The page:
Career: 14 seasons, 12 with the Vikings (1988-99) and two with Tampa Bay (2000-01).

Career highlights: Set NFL record by starting in 12 consecutive Pro Bowls (1989-2000). Started 202 consecutive games in his career. Blocked for five 1,000-yard rushing seasons with the Vikings (Terry Allen 1992 and `94, Robert Smith 1997-99) and four 3,000-yard passing seasons (Warren Moon 1994 and `95, Brad Johnson `97, Randall Cunningham `98). Was named to Pro Football Hall of Fame's 1990s Team of the Decade. His 190 games played with the Vikings is tied for seventh in team history.

Did you know? The Vikings on occasion lined McDaniel as a blocking fullback in goal-line situations, but his only two career carries came when he was used as a single back in the second half of a 41-17 home blowout of Arizona in December 1996; his first was for 1 yard, the second was for no gain at the Cardinals 1-yard line. In his third game with the Buccaneers in 2000, McDaniel caught his lone career reception, a 2-yard touchdown pass from Shaun King in a 31-10 victory at Detroit. ... After McDaniel, the Vikings didn't have another first-round pick until RB Robert Smith in 1993, with the pick in 1989 going to Pittsburgh for LB Mike Merriweather and the picks in 1990, `91 and `92 going to Dallas for RB Herschel Walker. ... The current iron man streak for consecutive games started by a guard is 112, a tie between Houston's Chester Pitts and the New York Jets' Alan Faneca.

Other Vikings Pro Football Hall of Fame enshrinees: DE Carl Eller (2004); administrator Jim Finks (1995); coach Bud Grant (1994); S Paul Krause (1998); DT Alan Page (1988); QB Frank Tarkenton (1986); T Ron Yary (2001); T Gary Zimmerman (2008).

2009 HALL OF FAME INDUCTEES

BOB HAYES

Wide receiver, 1965-75

A Senior Committee choice, the 1964 Olympic 100-meter gold medalist became an NFL star with Dallas and was elected 28 years after first becoming eligible, following off-the-field problems. He died in 2002 at age 59, but his sister, Lucille Hester, read a statement he left for this day: "Just thank everyone in the whole world. I love you all."

BRUCE SMITH

Defensive end, 1985-2003

The longtime Buffalo star, part of four consecutive AFC champions, retired with 200 sacks and made two all-decade teams. He had the most seasons with double-digit sacks (13) and the most postseason sacks (14 1/2) and was NFL Defensive Player of the Year in 1990 and 1996. Was elected in first year of eligibility.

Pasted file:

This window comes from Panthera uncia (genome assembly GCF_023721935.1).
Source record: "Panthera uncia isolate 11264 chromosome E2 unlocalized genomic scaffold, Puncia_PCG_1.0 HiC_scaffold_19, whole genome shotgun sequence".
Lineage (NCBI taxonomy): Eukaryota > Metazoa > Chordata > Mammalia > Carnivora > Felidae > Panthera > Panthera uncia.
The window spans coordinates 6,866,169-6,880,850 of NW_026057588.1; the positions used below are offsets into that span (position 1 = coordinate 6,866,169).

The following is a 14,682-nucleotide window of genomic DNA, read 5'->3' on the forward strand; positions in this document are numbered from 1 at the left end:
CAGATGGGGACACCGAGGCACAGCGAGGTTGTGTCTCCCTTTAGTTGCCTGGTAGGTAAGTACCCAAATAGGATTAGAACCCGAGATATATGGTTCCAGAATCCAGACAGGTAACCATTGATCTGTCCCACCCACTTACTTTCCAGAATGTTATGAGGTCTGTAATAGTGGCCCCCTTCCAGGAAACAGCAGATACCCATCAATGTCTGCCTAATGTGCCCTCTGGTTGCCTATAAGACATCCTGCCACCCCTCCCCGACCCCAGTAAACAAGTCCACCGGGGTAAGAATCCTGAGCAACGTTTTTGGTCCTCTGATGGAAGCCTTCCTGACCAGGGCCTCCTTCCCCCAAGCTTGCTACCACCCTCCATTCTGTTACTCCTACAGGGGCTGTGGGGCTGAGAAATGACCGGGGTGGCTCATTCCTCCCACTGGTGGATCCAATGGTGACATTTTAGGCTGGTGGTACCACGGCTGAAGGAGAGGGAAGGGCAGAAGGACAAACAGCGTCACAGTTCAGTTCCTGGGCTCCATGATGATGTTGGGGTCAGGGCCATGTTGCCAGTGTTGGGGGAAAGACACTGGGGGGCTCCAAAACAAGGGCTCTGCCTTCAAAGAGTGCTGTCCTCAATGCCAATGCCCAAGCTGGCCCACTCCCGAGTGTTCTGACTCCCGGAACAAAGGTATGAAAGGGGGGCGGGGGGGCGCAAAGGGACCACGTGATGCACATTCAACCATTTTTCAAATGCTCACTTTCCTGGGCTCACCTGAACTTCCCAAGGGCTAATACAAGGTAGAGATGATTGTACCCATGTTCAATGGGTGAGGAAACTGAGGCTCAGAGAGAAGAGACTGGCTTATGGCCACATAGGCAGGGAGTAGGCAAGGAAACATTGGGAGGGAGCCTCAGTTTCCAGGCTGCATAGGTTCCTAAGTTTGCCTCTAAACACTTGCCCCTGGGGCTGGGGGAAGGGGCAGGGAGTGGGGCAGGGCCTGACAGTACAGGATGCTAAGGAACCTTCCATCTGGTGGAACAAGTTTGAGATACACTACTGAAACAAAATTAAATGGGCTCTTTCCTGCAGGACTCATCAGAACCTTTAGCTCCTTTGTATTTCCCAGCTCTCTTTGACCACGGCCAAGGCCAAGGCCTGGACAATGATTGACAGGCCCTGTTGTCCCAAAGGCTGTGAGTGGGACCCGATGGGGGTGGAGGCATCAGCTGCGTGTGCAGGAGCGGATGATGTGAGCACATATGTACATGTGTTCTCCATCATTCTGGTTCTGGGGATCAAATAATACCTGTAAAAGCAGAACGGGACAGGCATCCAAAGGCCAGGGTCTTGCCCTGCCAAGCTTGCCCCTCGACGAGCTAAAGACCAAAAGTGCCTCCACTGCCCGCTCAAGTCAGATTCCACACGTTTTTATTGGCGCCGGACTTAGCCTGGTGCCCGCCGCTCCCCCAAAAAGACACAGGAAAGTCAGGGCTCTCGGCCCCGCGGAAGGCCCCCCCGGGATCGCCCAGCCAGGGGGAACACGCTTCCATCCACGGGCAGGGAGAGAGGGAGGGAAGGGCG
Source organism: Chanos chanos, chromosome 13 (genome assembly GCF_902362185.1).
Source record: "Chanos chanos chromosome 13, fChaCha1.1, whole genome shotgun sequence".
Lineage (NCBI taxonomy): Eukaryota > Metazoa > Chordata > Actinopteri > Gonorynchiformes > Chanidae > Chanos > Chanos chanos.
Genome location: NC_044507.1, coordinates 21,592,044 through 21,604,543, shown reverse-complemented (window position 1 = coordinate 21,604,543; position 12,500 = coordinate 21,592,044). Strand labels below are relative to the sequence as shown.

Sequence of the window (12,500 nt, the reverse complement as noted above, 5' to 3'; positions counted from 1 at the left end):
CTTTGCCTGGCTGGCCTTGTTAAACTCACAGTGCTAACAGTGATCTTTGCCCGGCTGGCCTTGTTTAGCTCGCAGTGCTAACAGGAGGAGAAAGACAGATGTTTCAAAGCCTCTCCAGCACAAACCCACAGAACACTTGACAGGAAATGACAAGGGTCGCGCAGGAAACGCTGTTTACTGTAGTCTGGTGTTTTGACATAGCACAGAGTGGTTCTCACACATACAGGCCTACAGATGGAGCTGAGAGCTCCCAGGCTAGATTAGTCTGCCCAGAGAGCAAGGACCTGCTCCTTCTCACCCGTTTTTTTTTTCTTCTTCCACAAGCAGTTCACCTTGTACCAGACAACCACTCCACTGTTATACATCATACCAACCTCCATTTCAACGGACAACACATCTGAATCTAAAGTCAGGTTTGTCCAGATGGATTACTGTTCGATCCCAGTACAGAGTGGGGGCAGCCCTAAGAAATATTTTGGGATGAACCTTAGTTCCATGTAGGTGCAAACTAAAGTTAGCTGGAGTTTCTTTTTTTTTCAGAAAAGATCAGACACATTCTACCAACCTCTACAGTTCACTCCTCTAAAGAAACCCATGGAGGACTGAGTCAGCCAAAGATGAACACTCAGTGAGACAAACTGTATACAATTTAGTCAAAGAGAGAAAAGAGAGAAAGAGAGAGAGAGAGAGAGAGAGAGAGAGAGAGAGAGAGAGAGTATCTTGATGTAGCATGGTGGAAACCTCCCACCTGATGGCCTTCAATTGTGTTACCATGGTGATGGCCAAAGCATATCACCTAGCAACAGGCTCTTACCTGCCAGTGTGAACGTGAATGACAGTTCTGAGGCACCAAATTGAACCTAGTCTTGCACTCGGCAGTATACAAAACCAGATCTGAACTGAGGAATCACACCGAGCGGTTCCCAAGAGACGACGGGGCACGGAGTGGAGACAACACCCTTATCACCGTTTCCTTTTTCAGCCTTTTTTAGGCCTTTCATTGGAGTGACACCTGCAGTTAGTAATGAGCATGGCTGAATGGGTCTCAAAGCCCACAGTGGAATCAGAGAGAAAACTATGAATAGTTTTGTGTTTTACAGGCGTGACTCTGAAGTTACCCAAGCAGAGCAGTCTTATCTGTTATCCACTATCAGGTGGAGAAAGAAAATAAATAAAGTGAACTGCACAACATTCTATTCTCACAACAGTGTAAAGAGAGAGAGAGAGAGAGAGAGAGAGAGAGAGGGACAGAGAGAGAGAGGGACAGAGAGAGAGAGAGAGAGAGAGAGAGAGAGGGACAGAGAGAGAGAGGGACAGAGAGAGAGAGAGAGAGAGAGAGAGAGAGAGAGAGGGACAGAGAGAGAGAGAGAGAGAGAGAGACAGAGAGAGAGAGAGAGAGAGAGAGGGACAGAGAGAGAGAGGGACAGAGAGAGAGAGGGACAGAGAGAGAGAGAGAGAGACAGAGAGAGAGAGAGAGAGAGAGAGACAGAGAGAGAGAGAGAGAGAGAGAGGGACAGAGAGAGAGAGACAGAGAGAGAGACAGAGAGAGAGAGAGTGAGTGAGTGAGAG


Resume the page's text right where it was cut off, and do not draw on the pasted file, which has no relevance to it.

DERRICK THOMAS

Linebacker, 1989-99

Played his entire career with Kansas City, which drafted him No. 4 overall, and helped make the Chiefs into a winner. He was on the 1990s all-decade team and was the 1989 Defensive Rookie of the Year. He is 11th in career sacks with 126 1/2. Died in February 2000, 15 days after an SUV accident, at age 33.

RALPH WILSON

Owner, 1959-present

The Buffalo Bills' only owner since they were a charter member of the AFL in 1960, he has steadfastly refused to move the team despite financial pressure as one of the league's small-market owners. At 90, he will be the oldest person ever inducted.

ROD WOODSON

Cornerback, 1987-2003

The 1993 NFL Defensive Player of the Year with Pittsburgh, he made the 1990s all-decade team. He led the NFL in interceptions in 1999 and 2002 with Baltimore, and finished with 71 career interceptions (third all-time), returning 12 for TDs (an NFL record). Like Smith, was elected in first year of eligibility.

WHO DIDN'T MAKE IT?

- Former NFL Commissioner Paul Tagliabue, right, was denied entry for the third year in a row, not even making it past the first round of cuts. Tagliabue, who retired in 2006 after 17 years in the job, has met strong resistance in his three years of eligibility.

- Besides Randall McDaniel, two other Vikings were among the 15 modern-era players up for consideration: receiver Cris Carter, in his second year of eligibility, and defensive lineman John Randle, in his first. Both will have to wait another year.

- Former Falcons and Eagles defensive end Claude Humphrey was the only candidate among the seven finalists who didn't get in.

- Smith hoped he would be inducted alongside Wilson and former Bills receiver Andre Reed, but he got only half his wish.



Author:Fox Sports
Author's Website:http://www.foxsports.com
Added: February 3, 2009

L.J. Smith Name: L.J. Smith
#82
Position: TE
Age: 28
Experience: 6 years
College: Rutgers